Monday, May 20, 2013

Stranded at one of the Far-corners of Europe

While visiting my brother in Spain, we took one excursion to the Southern edge of the Iberian Peninsula which is the British territory of Gibraltar.  Beside the military operations it contains the famous rock of Gibraltar which rises over 400 meters above sea level. 

We went there on a breezy day in May and since I wanted to see into Africa, we decided to take the cable car to the top of the mountain.  In the early 12th century, the Southern Iberian Peninsula was conquered by the Mores who left fortresses and castles including one on the lower part of the Rock of Gibraltar.  We were able to see it as we ascended in cable car. 
When we arrived at the top we were greeted by the rare Barbary Macaques, the only free living “monkeys” in Europe.  Even though they have their feeding places, they like to sneak treats from the tourists.  They jump unto the cars or buses and playfully show off their tailless bodies.  We were watching one older Barbary enjoy a box of crackers, while a younger monkey was eyeing him and trying to get his share.  Anytime the younger animal got close to the older one he would hiss at the young creature and scare him off. 

We went to the observation plateau and marveled at the beautiful scenery below and above where seagulls took pleasure in the currents of the wind coming up the mountain.  I was thinking of “Jonathan Livingston Seagull’s story.”  While I was trying to take a picture of a seagull above my head I notice that my balance wasn’t so steady, considering that I was standing with pretty much only air around me.  The wind was blowing hard and I had to hold on to the railing of the observatory.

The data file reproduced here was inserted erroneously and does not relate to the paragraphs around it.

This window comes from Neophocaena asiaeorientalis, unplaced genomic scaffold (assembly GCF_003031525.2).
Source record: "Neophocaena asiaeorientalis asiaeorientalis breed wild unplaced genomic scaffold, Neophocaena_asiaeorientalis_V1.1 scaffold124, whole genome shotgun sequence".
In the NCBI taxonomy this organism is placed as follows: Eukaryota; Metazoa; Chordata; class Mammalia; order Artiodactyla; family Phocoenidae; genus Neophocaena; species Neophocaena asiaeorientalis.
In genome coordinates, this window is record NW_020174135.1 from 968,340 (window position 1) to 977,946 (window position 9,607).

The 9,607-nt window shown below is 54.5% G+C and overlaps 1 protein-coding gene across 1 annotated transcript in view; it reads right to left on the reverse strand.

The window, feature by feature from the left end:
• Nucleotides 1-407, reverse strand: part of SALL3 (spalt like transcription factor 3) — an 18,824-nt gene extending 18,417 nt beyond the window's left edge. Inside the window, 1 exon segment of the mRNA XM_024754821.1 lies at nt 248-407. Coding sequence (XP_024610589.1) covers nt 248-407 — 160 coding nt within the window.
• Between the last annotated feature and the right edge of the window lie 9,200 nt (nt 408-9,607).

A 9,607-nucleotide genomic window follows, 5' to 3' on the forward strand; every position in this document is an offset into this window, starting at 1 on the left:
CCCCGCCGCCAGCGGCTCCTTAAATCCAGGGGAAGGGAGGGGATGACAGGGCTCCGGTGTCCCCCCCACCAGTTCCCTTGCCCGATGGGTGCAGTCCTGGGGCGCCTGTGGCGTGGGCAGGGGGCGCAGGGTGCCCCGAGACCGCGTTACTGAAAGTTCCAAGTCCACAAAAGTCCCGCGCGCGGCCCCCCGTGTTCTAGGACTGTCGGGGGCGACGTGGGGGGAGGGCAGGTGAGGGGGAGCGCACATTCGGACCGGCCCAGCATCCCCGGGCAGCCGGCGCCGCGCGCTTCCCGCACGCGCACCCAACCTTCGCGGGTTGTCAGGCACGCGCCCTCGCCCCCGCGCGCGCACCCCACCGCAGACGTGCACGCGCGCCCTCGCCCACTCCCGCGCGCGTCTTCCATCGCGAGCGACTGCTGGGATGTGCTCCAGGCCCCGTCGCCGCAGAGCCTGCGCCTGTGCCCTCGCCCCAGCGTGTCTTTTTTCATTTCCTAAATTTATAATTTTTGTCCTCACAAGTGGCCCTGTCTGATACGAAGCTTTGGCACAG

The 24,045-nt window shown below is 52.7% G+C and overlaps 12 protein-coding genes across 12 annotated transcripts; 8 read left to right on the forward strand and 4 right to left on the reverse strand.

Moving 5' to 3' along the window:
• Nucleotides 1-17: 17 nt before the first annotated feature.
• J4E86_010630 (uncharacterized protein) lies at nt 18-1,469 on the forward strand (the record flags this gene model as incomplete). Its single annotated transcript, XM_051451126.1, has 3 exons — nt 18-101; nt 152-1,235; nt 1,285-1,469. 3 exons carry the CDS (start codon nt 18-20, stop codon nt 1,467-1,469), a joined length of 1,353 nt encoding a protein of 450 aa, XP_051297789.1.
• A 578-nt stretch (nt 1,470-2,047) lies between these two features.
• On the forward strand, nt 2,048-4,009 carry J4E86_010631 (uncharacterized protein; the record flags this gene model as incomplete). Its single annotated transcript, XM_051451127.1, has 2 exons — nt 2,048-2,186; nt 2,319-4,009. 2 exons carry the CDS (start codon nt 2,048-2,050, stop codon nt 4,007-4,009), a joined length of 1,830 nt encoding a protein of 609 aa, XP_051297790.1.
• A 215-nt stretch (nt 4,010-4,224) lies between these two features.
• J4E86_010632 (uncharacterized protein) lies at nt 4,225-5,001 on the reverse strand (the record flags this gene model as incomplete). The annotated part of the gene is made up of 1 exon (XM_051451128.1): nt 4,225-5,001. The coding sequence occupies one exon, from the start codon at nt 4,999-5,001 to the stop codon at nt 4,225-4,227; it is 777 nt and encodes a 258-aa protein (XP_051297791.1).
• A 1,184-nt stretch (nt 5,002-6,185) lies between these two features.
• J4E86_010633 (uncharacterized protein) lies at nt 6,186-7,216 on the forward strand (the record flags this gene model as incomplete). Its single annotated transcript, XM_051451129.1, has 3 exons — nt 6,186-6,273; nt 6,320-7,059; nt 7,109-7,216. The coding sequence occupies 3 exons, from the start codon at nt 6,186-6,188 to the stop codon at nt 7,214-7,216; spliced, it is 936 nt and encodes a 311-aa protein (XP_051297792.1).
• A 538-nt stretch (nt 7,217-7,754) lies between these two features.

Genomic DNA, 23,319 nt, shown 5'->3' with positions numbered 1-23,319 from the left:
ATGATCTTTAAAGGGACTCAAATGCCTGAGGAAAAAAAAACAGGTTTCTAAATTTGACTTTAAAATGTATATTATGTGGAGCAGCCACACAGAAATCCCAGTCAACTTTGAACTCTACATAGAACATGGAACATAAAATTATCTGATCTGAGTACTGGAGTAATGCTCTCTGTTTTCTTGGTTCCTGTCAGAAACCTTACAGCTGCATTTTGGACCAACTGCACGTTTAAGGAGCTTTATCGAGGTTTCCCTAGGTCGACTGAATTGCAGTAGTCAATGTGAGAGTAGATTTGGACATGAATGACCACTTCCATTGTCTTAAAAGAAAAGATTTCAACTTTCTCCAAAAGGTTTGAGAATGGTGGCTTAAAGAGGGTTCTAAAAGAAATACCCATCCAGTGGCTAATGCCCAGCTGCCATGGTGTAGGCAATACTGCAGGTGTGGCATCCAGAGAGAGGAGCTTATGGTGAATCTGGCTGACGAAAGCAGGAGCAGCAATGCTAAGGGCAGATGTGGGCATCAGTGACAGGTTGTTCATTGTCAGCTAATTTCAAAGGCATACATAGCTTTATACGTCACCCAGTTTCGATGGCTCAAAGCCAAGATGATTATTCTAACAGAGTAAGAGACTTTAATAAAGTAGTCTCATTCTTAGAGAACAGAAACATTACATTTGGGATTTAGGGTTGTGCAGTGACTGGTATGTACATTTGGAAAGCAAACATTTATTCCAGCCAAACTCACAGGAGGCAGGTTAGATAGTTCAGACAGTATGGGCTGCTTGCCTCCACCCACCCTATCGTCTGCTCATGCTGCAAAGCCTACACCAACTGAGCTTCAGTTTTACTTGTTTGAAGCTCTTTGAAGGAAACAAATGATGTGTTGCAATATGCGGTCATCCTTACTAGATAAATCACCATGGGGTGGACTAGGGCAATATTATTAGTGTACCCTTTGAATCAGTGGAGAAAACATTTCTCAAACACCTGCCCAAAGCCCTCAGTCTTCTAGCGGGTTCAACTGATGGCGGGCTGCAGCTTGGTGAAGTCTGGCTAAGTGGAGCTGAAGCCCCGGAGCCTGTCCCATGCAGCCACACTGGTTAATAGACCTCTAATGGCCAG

After we had seen all the pretty flowers, saw some more monkeys and took pictures of the “other continent” on the other side of the strait of Gibraltar ( the separation is only about 20 miles, and on that clear day we were able to see the mountains of Morocco) we decided to take the cable car back down.   We were lucky as one car was just leaving and the operator even opened the door again for us, only to learn a few minutes later that they had to close down the operation due to high winds.  We were told to wait in the coffee shop for a bus to transport us down the mountain.  Since all the roads up the mountain are only one-way, we had to wait 3 hours for our turn, with the number 3 printed on our tickets.  While waiting we enjoyed free coffee, water and finally were given a certificate that showed us being present at the “Top of the Rock.”

Even though we were never in any danger, I was very glad when I had solid ground again under my feed when we arrived safely by bus at the bottom of the cable care station.

1 comment:

Yusun Abrahams said...

I still can't believe how close you got to those monkeys. Very cool experience... thanks for sharing!